I've wanted to write about her for a long time, to share a little bit about how beautifully she gives. Watching her, I always find myself praying Lord, grow my compassion to be like Hannah's, because He gave her an extravagantly beautiful heart and an abundant portion of love. This is who she is.
She is the one everyone wants to bring their worries to and tell their stories to, because if ever there was a soul who would weep with those who weep and laugh with those who laugh, who would walk with you in earnest, it's her.
Less than two weeks in to the onset of motherhood, in addition to hosting my eager self, she was back to helping with school (mostly from home), and still inviting guests into her home every day. She was already back serving seniors at the community center. The Sunday we visited the seniors is one of my favorite memories of Hannah, because it so perfectly represents who she is. From the moment we walked in the door, she went from person to person, greeting them by name, holding their hands, listening to their troubles, her face a mirror, honest and kind.
It's just that, the way she values people makes them feel so valuable.
You could see it on their faces, lit with joy or full of almost childlike concern as they leaned close, eager to speak because they knew they would be heard. And I understand this. I've watched it happen to people as they age, as if they are forgotten before they're even gone. I think regardless of age, people who are unseen and unheard tend to fade. But when Hannah talks to them, it's like all the color and intensity of life pours back into them. I've never seen anything quite like it before.
I was recently studying Isaiah. There are several places in Isaiah which scholars believe are prophecies of the coming Messiah; descriptions of Jesus before he came. They called these passages The Servant Songs. When I witness Hannah's heart and her life, I see these words about Jesus reflected in what she has chosen and given. Her life is a Servant Song.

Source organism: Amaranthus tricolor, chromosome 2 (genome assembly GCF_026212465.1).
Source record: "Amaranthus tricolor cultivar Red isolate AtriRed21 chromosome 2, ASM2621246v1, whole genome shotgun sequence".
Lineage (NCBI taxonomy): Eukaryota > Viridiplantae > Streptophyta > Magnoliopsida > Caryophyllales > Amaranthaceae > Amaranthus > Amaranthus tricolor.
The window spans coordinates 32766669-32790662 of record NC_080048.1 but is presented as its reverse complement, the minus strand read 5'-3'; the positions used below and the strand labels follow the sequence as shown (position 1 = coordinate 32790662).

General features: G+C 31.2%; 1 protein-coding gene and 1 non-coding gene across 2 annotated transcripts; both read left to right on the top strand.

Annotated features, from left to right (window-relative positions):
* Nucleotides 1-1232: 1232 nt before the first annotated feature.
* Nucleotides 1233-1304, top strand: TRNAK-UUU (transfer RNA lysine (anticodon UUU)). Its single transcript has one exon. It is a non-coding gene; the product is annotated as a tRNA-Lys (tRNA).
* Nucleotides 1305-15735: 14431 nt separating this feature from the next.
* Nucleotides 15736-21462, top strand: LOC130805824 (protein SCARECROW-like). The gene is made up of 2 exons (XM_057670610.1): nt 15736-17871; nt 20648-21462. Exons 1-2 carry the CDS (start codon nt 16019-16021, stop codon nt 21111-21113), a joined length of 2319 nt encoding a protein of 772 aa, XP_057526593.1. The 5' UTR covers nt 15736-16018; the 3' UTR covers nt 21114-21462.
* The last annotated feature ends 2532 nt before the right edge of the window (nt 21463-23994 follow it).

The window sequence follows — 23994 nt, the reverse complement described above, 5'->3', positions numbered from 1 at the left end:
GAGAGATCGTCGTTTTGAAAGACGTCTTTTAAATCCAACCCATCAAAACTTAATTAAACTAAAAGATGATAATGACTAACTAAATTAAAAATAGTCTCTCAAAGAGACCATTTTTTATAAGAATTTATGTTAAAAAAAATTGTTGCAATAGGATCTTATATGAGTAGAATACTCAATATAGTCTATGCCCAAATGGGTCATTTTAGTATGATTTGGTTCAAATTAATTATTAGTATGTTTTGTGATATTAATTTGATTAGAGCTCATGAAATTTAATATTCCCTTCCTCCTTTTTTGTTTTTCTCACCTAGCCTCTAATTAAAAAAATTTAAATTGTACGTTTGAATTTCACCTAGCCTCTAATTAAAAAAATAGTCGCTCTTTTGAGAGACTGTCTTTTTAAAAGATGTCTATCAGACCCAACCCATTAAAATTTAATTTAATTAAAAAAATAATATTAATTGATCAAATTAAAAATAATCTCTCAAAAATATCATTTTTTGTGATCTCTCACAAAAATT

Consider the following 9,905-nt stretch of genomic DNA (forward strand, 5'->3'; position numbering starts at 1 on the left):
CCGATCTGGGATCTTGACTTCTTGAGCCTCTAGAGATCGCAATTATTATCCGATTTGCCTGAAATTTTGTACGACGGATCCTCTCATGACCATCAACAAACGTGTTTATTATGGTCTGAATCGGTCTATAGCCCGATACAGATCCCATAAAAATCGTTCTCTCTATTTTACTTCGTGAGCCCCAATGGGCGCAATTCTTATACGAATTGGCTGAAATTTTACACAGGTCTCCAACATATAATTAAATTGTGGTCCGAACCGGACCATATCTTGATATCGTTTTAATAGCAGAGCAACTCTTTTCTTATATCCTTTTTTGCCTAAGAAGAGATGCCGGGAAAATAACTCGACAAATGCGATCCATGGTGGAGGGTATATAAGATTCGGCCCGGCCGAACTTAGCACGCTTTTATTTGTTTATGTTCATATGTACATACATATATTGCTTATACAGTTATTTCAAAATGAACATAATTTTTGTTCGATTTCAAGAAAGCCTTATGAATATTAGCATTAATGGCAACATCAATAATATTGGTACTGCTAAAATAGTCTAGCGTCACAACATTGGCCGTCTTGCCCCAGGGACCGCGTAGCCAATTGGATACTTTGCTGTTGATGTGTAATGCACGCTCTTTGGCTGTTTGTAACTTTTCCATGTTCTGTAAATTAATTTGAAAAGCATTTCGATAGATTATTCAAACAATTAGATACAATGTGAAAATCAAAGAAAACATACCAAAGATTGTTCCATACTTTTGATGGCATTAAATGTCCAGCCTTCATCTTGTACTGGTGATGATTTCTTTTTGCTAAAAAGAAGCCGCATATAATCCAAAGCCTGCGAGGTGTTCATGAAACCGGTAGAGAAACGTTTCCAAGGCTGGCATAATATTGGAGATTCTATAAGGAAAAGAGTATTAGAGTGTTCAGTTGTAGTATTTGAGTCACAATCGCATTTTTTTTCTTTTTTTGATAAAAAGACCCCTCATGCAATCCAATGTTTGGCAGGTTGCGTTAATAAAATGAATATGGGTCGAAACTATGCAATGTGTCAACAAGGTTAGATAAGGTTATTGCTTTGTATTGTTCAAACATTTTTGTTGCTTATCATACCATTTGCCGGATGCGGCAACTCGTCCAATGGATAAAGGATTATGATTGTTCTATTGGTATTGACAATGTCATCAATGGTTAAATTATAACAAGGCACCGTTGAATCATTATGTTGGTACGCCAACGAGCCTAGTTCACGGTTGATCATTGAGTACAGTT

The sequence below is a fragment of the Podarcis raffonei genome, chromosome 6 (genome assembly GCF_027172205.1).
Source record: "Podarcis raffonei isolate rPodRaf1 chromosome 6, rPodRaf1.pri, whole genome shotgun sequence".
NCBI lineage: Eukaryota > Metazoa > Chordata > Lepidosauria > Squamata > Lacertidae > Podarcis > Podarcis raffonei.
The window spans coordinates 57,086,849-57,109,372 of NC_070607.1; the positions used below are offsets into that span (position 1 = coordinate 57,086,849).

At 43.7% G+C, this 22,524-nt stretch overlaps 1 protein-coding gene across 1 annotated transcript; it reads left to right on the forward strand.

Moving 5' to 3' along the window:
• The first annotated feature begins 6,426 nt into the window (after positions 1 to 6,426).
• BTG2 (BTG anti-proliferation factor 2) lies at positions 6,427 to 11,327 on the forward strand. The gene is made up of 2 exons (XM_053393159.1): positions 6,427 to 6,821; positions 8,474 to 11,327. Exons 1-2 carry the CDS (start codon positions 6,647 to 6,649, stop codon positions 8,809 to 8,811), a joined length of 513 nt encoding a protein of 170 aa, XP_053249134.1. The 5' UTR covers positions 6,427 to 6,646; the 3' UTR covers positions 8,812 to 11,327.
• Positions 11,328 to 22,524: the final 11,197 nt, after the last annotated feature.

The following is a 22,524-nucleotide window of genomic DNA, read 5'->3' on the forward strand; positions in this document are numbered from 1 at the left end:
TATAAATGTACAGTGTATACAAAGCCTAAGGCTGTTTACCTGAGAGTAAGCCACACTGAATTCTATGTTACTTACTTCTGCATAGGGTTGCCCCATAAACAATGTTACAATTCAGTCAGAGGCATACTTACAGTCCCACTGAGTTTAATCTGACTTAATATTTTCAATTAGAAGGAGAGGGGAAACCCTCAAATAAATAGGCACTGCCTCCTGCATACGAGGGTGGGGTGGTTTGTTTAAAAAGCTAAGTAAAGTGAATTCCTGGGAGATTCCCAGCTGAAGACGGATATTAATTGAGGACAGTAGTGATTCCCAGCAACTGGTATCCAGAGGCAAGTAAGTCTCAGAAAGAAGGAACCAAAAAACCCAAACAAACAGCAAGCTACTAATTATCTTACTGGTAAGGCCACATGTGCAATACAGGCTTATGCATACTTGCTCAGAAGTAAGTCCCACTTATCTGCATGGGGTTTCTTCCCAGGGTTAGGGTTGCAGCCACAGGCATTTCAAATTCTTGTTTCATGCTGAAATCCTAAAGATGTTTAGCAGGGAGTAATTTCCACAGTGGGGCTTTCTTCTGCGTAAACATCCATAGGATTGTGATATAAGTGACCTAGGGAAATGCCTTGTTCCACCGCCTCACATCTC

1The Spirit of the Sovereign Lord is on me, because the Lord has anointed me to proclaim good news to the poor. He has sent me to bind up the brokenhearted, to proclaim freedom for the captives and release from darkness for the prisoners,a 2to proclaim the year of the Lord’s favor and the day of vengeance of our God, to comfort all who mourn, 3and provide for those who grieve in Zion—to bestow on them a crown of beauty instead of ashes, the oil of joy instead of mourning, and a garment of praise instead of a spirit of despair. They will be called oaks of righteousness, a planting of the Lord for the display of his splendor." Isaiah 61:1-4
I felt so blessed to get to be there, in those early days. It was generous of her (and her husband, too) to share that precious time with me, not just with the growth of their family, but over meals, and in the blurry middle of the night. In the Holy quiet of morning and over more than a few perfect cups of coffee. It was beautiful communion. On a completely personal note, I've spent so much time imagining the day AP and I welcome a little one, never to any resolution of course. How can you imagine what you've never known? Being in their home in those early days was an enormous encouragement to my soul.
If you'd like to know more specifics about Hannah and the work she and her husband are doing in Nicaragua, or to follow their wonderful blog, you can visit it here.